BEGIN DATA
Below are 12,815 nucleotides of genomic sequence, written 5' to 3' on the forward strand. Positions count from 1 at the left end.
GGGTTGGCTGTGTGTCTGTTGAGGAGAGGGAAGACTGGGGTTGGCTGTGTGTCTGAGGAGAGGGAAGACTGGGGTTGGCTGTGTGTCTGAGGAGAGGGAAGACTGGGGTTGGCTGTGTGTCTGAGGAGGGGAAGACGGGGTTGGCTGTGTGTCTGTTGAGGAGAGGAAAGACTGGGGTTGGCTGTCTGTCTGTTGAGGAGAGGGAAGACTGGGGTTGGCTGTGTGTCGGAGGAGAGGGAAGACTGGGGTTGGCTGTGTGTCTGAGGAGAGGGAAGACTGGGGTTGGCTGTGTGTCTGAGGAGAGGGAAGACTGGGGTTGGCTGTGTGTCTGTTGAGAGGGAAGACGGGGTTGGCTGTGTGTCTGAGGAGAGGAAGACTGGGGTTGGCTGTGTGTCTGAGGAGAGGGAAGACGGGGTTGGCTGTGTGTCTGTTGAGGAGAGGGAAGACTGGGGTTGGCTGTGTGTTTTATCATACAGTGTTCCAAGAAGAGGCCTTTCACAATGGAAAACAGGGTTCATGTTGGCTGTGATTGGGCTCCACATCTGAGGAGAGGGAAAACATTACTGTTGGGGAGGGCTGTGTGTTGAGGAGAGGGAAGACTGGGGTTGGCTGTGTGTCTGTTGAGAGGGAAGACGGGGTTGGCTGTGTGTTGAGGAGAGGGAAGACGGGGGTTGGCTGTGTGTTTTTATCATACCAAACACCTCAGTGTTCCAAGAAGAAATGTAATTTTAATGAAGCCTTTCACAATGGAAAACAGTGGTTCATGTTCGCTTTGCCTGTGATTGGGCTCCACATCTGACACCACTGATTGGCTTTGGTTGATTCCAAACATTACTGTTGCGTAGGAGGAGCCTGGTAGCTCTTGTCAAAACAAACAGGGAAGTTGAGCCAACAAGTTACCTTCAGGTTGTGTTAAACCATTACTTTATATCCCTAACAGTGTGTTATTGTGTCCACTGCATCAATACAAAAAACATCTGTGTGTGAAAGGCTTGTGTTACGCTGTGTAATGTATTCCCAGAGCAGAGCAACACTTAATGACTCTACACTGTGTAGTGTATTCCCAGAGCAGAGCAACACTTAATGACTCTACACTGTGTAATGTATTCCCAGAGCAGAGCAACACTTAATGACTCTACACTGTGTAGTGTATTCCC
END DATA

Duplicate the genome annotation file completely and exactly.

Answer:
Below are 12,815 nucleotides of genomic sequence, written 5' to 3' on the forward strand. Positions count from 1 at the left end.
GGGTTGGCTGTGTGTCTGTTGAGGAGAGGGAAGACTGGGGTTGGCTGTGTGTCTGAGGAGAGGGAAGACTGGGGTTGGCTGTGTGTCTGAGGAGAGGGAAGACTGGGGTTGGCTGTGTGTCTGAGGAGGGGAAGACGGGGTTGGCTGTGTGTCTGTTGAGGAGAGGAAAGACTGGGGTTGGCTGTCTGTCTGTTGAGGAGAGGGAAGACTGGGGTTGGCTGTGTGTCGGAGGAGAGGGAAGACTGGGGTTGGCTGTGTGTCTGAGGAGAGGGAAGACTGGGGTTGGCTGTGTGTCTGAGGAGAGGGAAGACTGGGGTTGGCTGTGTGTCTGTTGAGAGGGAAGACGGGGTTGGCTGTGTGTCTGAGGAGAGGAAGACTGGGGTTGGCTGTGTGTCTGAGGAGAGGGAAGACGGGGTTGGCTGTGTGTCTGTTGAGGAGAGGGAAGACTGGGGTTGGCTGTGTGTTTTATCATACAGTGTTCCAAGAAGAGGCCTTTCACAATGGAAAACAGGGTTCATGTTGGCTGTGATTGGGCTCCACATCTGAGGAGAGGGAAAACATTACTGTTGGGGAGGGCTGTGTGTTGAGGAGAGGGAAGACTGGGGTTGGCTGTGTGTCTGTTGAGAGGGAAGACGGGGTTGGCTGTGTGTTGAGGAGAGGGAAGACGGGGGTTGGCTGTGTGTTTTTATCATACCAAACACCTCAGTGTTCCAAGAAGAAATGTAATTTTAATGAAGCCTTTCACAATGGAAAACAGTGGTTCATGTTCGCTTTGCCTGTGATTGGGCTCCACATCTGACACCACTGATTGGCTTTGGTTGATTCCAAACATTACTGTTGCGTAGGAGGAGCCTGGTAGCTCTTGTCAAAACAAACAGGGAAGTTGAGCCAACAAGTTACCTTCAGGTTGTGTTAAACCATTACTTTATATCCCTAACAGTGTGTTATTGTGTCCACTGCATCAATACAAAAAACATCTGTGTGTGAAAGGCTTGTGTTACGCTGTGTAATGTATTCCCAGAGCAGAGCAACACTTAATGACTCTACACTGTGTAGTGTATTCCCAGAGCAGAGCAACACTTAATGACTCTACACTGTGTAATGTATTCCCAGAGCAGAGCAACACTTAATGACTCTACACTGTGTAGTGTATTCCC